A Travellerspoint blog

Panama Day 4: Hiking Pipeline Rd…for 16 kilometers!

Soberanía National Park, Panama

all seasons in one day 91 °F


This morning, Kim, Susie, and I were up by 5:00am again for our big day of hiking Pipeline Road. Yes, I was cracking my proverbial birding whip once again! :)

After less than two miles from Gamboa, the road is blocked off for research vehicles only. I had been fantasizing about a whole day on Pipeline for YEARS so this was finally becoming reality!

We started hiking right around sunrise, serenaded by the otherworldly tremolos and barks of Mantled Howler Monkeys which are particularly vocal in the early morning hours. My first target of the morning would be Common Potoo, a weird Nighthawk-like bird that clings to the side of tree trunks during the day in camouflage. Mario gave us a location for one a short ways in alongside the road and we were hoping to find this charismatic Central American bird.

Our first notable bird along the hike was this WHITE-WHISKERED PUFFBIRD with brief but much better looks than my lifer the other day! And actual photos this time!

Then, we came upon a small mixed flock including this COCOA WOODCREEPER:

And a female Manakin sp — upon further inspection it turned out to be my photographic lifer VELVETY MANAKIN, awesome!

CHESTNUT-BACKED ANTBIRD and BLACK-FACED ANTTHRUSH were good heard-onlys for this stretch of trail, as well as a distant Streak-chested Antpitta that Merlin heard but I couldn’t quite pick out (so I didn’t count it). Then, we came to the bend in the trail where the Potoo was supposed to be hanging around.

There were lots of Mantled Howler Monkeys in the trees above. We were pretty confused about the directions for the Potoo which were to look for a bare tree in a clearing 200 yards beyond the bend after Radio Hill. We had located said bend, but were not finding bare trees, clearings, our said Potoo. Just these monkeys!

So I decided to backtrack to the bend in the trail and methodically search ANY clearing on the right after the bend. Sure enough, I soon located the Potoo tree and the COMMON POTOO itself, wonderfully camouflaged against the bark! Just incredible!

It’s pretty hard to even recognize that creature as a bird, but would you believe me if I said there are actually TWO in this photo?! Look closely! Yes, that’s a fuzzy little baby right in front of the mama Potoo! Absolutely mind-blowing!

Well that was a pretty awesome lifer and definitely one of the main targets for the entire Panama trip, accomplished. Sick!

We then kept trudging along Pipeline Road, going deeper inside the forest. As the morning grew hotter and sunnier, the birds fell quiet and we were soon walking for minutes on end with very few or no birds singing. Strange and slightly disappointing, but unsurprising given that I have found when the sky is sunny, bird activity will be low. Also, keep in mind that even slow birding in Panama is better than a lot of other ways we could have been spending our day, despite the heat and oppressive humidity of the lowland jungle.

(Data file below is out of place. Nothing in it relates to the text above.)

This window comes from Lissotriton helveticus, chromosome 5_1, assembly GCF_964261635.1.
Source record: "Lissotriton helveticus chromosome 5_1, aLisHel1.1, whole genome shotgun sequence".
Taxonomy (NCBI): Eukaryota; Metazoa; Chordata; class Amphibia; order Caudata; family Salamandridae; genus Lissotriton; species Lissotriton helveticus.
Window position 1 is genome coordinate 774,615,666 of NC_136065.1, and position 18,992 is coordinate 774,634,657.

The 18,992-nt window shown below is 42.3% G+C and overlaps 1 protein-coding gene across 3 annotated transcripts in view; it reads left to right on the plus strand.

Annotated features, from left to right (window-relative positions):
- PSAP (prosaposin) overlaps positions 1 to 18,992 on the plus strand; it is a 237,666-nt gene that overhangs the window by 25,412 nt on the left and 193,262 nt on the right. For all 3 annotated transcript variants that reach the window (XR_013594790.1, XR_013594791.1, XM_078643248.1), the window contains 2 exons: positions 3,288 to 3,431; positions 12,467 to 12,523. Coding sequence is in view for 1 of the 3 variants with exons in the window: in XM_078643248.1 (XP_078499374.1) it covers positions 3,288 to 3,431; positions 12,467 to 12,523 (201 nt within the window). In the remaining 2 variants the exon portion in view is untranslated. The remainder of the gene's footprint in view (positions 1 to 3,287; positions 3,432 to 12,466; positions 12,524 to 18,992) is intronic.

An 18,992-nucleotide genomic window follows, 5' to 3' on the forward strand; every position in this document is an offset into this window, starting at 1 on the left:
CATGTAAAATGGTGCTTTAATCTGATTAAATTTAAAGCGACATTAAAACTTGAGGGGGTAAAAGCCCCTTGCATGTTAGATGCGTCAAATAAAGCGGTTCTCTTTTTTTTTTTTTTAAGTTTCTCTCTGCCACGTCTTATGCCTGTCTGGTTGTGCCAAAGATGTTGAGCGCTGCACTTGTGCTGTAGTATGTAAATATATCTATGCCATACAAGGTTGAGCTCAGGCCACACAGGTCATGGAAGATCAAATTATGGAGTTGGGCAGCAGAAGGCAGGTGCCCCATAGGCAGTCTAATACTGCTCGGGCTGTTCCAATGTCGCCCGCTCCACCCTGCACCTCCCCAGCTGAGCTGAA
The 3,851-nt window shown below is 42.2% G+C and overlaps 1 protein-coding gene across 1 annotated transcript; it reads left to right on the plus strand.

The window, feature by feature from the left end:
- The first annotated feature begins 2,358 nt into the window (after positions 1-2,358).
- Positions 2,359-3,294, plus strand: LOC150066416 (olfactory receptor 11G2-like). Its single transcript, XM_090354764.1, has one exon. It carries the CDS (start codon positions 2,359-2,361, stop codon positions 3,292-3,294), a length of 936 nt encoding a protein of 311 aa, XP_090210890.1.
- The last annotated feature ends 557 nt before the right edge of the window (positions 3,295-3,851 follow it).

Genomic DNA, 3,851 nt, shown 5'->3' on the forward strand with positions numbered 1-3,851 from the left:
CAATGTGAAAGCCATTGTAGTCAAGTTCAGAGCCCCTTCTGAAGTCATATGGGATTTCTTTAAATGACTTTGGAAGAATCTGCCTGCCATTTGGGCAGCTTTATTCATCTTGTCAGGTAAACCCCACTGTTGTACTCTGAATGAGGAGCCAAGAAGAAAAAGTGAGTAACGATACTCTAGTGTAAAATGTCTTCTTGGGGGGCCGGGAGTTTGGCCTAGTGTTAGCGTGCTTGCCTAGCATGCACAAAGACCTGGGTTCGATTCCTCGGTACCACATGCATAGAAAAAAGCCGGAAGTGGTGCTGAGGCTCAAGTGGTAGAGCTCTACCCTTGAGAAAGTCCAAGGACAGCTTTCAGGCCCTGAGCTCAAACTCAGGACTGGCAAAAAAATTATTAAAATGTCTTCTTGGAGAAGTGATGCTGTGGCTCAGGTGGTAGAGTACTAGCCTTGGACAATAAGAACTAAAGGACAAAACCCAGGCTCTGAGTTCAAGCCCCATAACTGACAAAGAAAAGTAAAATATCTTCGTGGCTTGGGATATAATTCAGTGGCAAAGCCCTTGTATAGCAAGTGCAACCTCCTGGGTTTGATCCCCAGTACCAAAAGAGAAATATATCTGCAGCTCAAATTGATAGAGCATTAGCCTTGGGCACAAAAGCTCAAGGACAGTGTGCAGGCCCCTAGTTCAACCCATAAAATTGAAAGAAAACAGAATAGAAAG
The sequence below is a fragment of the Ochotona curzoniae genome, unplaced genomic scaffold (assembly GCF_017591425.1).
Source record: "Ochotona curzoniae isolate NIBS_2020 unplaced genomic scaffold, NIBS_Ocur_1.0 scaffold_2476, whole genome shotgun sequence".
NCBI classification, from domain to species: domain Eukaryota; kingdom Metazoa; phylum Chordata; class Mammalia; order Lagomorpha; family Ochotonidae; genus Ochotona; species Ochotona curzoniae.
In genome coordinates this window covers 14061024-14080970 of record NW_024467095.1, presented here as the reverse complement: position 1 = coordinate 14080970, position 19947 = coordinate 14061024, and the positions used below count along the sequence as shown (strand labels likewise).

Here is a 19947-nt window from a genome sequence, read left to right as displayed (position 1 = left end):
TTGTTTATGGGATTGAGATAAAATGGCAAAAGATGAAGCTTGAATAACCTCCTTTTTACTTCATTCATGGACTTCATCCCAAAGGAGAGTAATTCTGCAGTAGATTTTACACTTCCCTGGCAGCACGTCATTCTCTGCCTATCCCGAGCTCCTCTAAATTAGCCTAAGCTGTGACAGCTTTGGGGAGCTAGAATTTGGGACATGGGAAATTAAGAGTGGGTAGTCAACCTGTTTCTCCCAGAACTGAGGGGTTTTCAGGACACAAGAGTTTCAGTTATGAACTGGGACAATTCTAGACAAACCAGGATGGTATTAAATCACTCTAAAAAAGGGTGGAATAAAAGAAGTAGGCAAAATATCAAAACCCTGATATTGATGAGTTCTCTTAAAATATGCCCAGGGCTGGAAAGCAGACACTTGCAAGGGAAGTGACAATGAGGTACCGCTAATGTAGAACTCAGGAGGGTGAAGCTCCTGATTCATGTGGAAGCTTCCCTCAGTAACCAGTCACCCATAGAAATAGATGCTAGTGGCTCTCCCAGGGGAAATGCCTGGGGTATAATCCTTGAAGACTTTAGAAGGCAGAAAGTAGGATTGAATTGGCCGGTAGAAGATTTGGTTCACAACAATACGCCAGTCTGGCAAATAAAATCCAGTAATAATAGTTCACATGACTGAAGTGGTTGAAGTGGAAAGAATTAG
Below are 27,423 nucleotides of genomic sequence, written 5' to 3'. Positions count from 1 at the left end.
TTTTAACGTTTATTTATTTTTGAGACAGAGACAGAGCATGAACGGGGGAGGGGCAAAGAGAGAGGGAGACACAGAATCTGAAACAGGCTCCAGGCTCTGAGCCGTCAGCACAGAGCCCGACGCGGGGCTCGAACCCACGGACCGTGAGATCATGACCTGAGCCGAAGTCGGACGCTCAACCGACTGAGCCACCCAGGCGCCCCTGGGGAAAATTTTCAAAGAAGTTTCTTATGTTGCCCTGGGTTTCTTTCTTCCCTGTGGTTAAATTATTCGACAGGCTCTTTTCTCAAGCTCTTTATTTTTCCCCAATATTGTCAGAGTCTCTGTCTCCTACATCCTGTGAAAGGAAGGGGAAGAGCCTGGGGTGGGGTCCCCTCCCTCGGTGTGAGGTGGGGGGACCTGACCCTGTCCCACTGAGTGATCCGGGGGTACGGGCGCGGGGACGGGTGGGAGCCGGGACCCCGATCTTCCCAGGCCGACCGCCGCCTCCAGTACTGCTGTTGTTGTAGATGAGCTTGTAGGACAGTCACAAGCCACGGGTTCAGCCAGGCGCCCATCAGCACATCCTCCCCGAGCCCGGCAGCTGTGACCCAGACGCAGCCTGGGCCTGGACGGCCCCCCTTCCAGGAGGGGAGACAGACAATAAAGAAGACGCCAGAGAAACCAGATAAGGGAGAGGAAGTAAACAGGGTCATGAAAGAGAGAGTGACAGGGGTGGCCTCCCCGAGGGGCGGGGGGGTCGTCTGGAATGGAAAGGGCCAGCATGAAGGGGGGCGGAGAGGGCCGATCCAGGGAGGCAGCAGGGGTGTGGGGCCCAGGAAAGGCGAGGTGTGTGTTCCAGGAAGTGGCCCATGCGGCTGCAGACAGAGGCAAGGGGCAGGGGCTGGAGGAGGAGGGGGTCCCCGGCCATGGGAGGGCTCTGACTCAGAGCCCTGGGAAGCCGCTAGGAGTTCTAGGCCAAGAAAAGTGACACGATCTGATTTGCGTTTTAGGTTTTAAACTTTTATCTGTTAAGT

I tried to follow the calls of what sounded like a mixed flock into the woods to the left of the road, but the birds kept retreating just beyond sight. We were glad to have made the detour, though, as we caught up with this turtle — my lifer Panamanian turtle sp! Sorry buddy — he didn’t look too thrilled at being handled so I put him down after a quick photo.

After more and more walking and listening (and yes, occasionally birdsong — helped in ID with the Merlin app), we came upon a clearing with a conspicuous bench and decided to have a mid-morning break. After snacking a bit, some activity in the trees overhead turned out to be a pair of nesting GOLDEN-HOODED TANAGERS! Beautiful! This was a highlight, even though they are common.

And here’s the nest itself, with the female:

I also admired the striking patterning on this butterfly in the canopy:

As well as MISTLETOE TYRANNULET, one of the more common birds of the Pipeline Road area and easy to miss if you don’t know what to look for:

The familiar “wheep!” call of eastern US woodlands revealed a wintering GREAT CRESTED FLYCATCHER:

After a good deal more hiking, Merlin helped me track down a pair of calling BLACK-TAILED TROGONS, a photographic lifer for me!

Here is the female, perching wayyyy high in the canopy above the trail.

Then, just on the other side of the trail, I heard a distinct rustling in the lower bushes and immediately checked for mammals and gamebirds. Sure enough, there alongside the trail was a GREAT TINAMOU making its best effort to forage inconspicuously underneath the bushes. Super cool, and my best looks of one yet!

Now, the next photos look like screenshots because they ARE screenshots — I ran into an issue uploading photos to Travellerspoint all the sudden writing this post and had a massive headache trying to figure out what the issue was. Then, I remembered that I wanted to enhance the quality of my photos in Panama even further so I had switched to shooting in Raw while at Pipeline Road on this day. For some reason, the site doesn’t want to upload Raw photos so I ended up taking screenshots so I could go ahead and get these posts up.

Anyway, I was really hoping to get good looks and shots of Trogons along the road and that materialized with this NORTHERN BLACK-THROATED TROGON (I went through two mis’ID’s: White-tailed, and Gartered, before finally coming up with the right ID for this bird. Gah). Absolutely jaw-droppingly spectacular bird though.


Then, we spotted a dark hawk moving through the Canopy right as we were about to turn around and declare victory for our “outbound” leg of today’s hike. I also went through iterations of misidentifications on this bird before finally coming up with the correct ID of CRANE HAWK once I had reviewed my photos showing the bright red legs and thick white tail band. An awesome lifer!


Then, we stopped to have lunch as we were heading back and found a beautiful bridge to stop and scan for birds too.